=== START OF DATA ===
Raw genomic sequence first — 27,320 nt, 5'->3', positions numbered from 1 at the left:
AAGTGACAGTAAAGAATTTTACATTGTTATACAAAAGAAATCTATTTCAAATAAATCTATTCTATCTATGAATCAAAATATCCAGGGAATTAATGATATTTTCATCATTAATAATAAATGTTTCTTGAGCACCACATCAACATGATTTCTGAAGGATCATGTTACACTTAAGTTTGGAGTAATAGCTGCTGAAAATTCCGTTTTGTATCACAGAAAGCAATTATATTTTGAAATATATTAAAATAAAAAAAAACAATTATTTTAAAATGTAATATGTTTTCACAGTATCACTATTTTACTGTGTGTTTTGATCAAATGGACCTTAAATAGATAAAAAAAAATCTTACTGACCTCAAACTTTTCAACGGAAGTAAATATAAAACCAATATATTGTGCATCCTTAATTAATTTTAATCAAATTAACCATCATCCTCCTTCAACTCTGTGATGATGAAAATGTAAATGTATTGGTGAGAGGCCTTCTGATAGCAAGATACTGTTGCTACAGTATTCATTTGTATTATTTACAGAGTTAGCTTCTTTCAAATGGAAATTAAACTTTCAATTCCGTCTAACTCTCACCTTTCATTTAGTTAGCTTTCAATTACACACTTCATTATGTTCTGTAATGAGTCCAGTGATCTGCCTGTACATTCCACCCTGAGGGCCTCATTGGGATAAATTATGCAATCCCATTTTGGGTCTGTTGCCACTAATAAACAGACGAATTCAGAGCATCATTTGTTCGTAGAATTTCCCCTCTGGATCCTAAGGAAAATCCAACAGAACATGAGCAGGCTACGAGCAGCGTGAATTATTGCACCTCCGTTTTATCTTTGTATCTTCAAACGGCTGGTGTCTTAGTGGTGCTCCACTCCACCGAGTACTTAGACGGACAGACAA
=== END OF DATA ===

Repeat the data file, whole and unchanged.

Raw genomic sequence first — 27,320 nt, 5'->3', positions numbered from 1 at the left:
AAGTGACAGTAAAGAATTTTACATTGTTATACAAAAGAAATCTATTTCAAATAAATCTATTCTATCTATGAATCAAAATATCCAGGGAATTAATGATATTTTCATCATTAATAATAAATGTTTCTTGAGCACCACATCAACATGATTTCTGAAGGATCATGTTACACTTAAGTTTGGAGTAATAGCTGCTGAAAATTCCGTTTTGTATCACAGAAAGCAATTATATTTTGAAATATATTAAAATAAAAAAAAACAATTATTTTAAAATGTAATATGTTTTCACAGTATCACTATTTTACTGTGTGTTTTGATCAAATGGACCTTAAATAGATAAAAAAAAATCTTACTGACCTCAAACTTTTCAACGGAAGTAAATATAAAACCAATATATTGTGCATCCTTAATTAATTTTAATCAAATTAACCATCATCCTCCTTCAACTCTGTGATGATGAAAATGTAAATGTATTGGTGAGAGGCCTTCTGATAGCAAGATACTGTTGCTACAGTATTCATTTGTATTATTTACAGAGTTAGCTTCTTTCAAATGGAAATTAAACTTTCAATTCCGTCTAACTCTCACCTTTCATTTAGTTAGCTTTCAATTACACACTTCATTATGTTCTGTAATGAGTCCAGTGATCTGCCTGTACATTCCACCCTGAGGGCCTCATTGGGATAAATTATGCAATCCCATTTTGGGTCTGTTGCCACTAATAAACAGACGAATTCAGAGCATCATTTGTTCGTAGAATTTCCCCTCTGGATCCTAAGGAAAATCCAACAGAACATGAGCAGGCTACGAGCAGCGTGAATTATTGCACCTCCGTTTTATCTTTGTATCTTCAAACGGCTGGTGTCTTAGTGGTGCTCCACTCCACCGAGTACTTAGACGGACAGACAA